Viewing 5 posts - 13 through 17 (of 17 total)
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  • AvatarRenCurtis
    Participant
    Post count: 8

    Thank you, Dr. Corenman, for your input!! I will check out the link you included in just a moment. I have been reading so much on your site and have learned a great deal of helpful (not to mention unknown) information so far about the back that I’m blown away!! May I ask a question? If I was your patient, what would this next surgery consist of? Which route would you go and what would my recovery consist of? I would be highly interested in knowing what it would take if you could become my surgeon!! :) Your knowledge is astounding!! I’m extremely impressed!

    AvatarDonald Corenman, MD, DC
    Moderator
    Post count: 7629

    It is hard to say exactly what surgery you need without new imaging and a thorough physical examination. I would suspect based upon your “foot drop” complaint and the prior changes at L4-5 before your L5-S1 fusion (“L4-L5: Bulging annulus eccentric towards the left with moderate facet arthropathy/ligamentum flava thickening, which creates mild canal stenosis, mild right foraminal narrowing, and moderate left foraminal narrowing”) that the L4-5 level has worn out compressing either the L4 or the L5 root (or both) that you might need a decompression and fusion of the L4-5 level.

    You have to remember that you already have some wear characteristics of the levels above that and if your plans are to do heavy work or significant impact activities, this can wear those upper levels out too. See this thread to understand the biomechanics of the lower back. https://www.neckandback.com/treatments/conservative-treatment-mechanical-lower-back-disorders/

    If you want to come see me, I would be happy to accommodate you.

    Dr. Corenman

    PLEASE REMEMBER, THIS FORUM IS MEANT TO PROVIDE GENERAL INFORMATION ON SPINE ANATOMY, CONDITIONS AND TREATMENTS. TO GET AN ACCURATE DIAGNOSIS, YOU MUST VISIT A QUALIFIED PROFESSIONAL IN PERSON.
     
    Donald Corenman, MD, DC is a highly-regarded spine surgeon, considered an expert in the area of neck and back pain. Trained as both a Medical Doctor and Doctor of Chiropractic, Dr. Corenman earned academic appointments as Clinical Assistant Professor and Assistant Professor of Orthopaedic Surgery at the University of Colorado Health Sciences Center, and his research on spine surgery and rehabilitation has resulted in the publication of multiple peer-reviewed articles and two books.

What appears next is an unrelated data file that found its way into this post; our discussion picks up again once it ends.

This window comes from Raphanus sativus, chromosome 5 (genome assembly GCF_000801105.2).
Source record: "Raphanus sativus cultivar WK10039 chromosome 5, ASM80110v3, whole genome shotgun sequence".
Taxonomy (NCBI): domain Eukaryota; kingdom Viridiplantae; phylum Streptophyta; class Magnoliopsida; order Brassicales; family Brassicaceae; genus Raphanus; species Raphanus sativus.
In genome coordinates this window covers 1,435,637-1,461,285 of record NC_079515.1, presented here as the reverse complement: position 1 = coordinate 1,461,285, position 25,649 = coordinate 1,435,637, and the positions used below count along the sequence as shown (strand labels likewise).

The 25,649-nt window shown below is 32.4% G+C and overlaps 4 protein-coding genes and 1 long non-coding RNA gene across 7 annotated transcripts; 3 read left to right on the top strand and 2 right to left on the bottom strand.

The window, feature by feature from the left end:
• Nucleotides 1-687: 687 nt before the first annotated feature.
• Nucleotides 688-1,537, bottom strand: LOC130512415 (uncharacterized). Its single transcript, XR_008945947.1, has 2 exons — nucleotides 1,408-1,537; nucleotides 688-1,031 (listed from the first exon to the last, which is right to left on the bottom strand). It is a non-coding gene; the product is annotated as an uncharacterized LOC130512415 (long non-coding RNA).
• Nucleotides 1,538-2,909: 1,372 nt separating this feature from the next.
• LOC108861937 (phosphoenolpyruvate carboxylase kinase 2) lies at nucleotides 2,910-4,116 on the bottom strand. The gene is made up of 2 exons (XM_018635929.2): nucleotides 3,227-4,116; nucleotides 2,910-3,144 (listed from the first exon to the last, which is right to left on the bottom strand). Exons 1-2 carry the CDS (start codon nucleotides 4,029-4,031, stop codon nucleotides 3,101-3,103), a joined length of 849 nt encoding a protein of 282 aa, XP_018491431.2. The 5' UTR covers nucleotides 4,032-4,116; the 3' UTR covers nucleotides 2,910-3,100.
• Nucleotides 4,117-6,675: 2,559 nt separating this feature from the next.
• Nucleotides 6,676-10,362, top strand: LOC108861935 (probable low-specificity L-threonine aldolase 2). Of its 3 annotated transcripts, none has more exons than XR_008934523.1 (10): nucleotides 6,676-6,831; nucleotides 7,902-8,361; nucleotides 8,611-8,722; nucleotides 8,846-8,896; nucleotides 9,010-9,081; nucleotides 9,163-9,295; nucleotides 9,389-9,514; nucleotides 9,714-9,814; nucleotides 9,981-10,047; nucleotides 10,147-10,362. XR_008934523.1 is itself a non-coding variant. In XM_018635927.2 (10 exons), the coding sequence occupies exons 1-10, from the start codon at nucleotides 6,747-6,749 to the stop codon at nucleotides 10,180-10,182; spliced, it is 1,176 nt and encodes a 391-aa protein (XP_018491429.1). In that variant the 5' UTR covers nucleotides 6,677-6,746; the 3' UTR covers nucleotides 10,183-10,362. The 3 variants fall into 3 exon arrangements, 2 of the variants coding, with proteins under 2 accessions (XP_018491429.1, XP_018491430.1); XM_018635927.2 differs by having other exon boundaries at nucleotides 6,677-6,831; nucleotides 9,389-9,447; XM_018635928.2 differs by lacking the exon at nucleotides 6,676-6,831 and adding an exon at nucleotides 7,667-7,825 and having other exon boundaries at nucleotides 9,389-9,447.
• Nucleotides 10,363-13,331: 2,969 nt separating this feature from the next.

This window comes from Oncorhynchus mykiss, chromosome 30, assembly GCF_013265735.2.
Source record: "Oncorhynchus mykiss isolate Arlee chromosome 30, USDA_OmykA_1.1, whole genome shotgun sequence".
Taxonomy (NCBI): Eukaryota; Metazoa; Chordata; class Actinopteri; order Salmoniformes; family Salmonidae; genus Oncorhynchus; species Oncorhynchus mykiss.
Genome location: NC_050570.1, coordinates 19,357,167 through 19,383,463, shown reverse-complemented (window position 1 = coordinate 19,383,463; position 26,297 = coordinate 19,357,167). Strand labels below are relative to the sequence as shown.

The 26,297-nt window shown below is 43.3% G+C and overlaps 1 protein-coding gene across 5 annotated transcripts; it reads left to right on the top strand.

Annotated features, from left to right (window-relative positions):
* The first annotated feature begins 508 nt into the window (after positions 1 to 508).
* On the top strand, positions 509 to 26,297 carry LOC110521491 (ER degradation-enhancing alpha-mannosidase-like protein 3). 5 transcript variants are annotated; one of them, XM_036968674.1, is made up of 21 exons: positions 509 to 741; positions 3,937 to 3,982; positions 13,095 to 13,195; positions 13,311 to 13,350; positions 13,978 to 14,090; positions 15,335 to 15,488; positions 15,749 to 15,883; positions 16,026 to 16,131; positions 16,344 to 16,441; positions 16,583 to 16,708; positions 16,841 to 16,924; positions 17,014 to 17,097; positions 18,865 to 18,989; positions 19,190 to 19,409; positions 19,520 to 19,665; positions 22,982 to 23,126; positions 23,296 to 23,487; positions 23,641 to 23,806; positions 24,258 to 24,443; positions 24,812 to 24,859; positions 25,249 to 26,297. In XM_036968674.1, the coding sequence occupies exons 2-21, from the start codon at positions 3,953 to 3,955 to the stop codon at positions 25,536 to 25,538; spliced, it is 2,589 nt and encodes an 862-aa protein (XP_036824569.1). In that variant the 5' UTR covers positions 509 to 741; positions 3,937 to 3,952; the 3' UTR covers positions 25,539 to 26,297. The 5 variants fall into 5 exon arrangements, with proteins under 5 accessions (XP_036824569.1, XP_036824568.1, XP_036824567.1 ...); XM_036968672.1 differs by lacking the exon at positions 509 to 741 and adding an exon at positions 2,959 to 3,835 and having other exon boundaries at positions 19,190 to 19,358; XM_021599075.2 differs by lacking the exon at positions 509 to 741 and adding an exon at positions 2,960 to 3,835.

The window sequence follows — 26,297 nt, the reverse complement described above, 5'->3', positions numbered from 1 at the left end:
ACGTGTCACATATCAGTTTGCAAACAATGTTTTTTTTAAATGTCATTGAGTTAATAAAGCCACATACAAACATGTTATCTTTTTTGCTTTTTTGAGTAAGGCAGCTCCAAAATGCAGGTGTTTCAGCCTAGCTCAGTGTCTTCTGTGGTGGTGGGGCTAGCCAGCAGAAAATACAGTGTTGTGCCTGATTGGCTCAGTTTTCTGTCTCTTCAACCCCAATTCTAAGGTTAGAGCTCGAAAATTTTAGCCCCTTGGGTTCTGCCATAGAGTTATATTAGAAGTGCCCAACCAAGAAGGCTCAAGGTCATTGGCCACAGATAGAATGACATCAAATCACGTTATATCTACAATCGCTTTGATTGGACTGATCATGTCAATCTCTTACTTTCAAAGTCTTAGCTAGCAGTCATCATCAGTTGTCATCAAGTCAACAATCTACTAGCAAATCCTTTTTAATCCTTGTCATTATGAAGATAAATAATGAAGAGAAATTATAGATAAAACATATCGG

AvatarRenCurtis
    Participant
    Post count: 8

    Hi Dr Corenman, my doctor scheduled the following for February 13: Removal of hardware, inspection of previous fusion, revision laminectomy of L5, partial laminectomy of L4, posterior fusion of L4-5, interbody fusion, reduction of spondylolisthesis, and bony graft substitution.

    AvatarVaughn
    Participant
    Post count: 2

    I was diagnosed with merligia after a spinal fusion. I have stabbing,shocking and sensitive to touch on my thigh. We have tried cortisone shots, burning the nerve and spinal cord stimulator and none of them have worked.

    AvatarDonald Corenman, MD, DC
    Moderator
    Post count: 7629

    Meralgia Paresthetica is the aggravation or inflammation of the lateral femoral cutaneous nerve where it exits the pelvis under Poupart’s ligament (the ligament that connects the anterior pelvis). It is strictly a sensory nerve root so there is no danger of having motor loss.

    Treatment typically is some physical therapy with ultrasound. If that is ineffective, then a steroid injection can be effective. Finally, if the diagnosis is certain (and in your case, that might be in question), then a surgical release of the nerve can be performed. I have never seen a case of such severe pain that it would require the attempt of a spinal cord stimulator.

    I would go back to look for other diagnoses of this set of symptoms including an L2 or L3 radiculopathy or a hip disorder.

    Dr. Corenman

    PLEASE REMEMBER, THIS FORUM IS MEANT TO PROVIDE GENERAL INFORMATION ON SPINE ANATOMY, CONDITIONS AND TREATMENTS. TO GET AN ACCURATE DIAGNOSIS, YOU MUST VISIT A QUALIFIED PROFESSIONAL IN PERSON.
     
    Donald Corenman, MD, DC is a highly-regarded spine surgeon, considered an expert in the area of neck and back pain. Trained as both a Medical Doctor and Doctor of Chiropractic, Dr. Corenman earned academic appointments as Clinical Assistant Professor and Assistant Professor of Orthopaedic Surgery at the University of Colorado Health Sciences Center, and his research on spine surgery and rehabilitation has resulted in the publication of multiple peer-reviewed articles and two books.
Viewing 5 posts - 13 through 17 (of 17 total)
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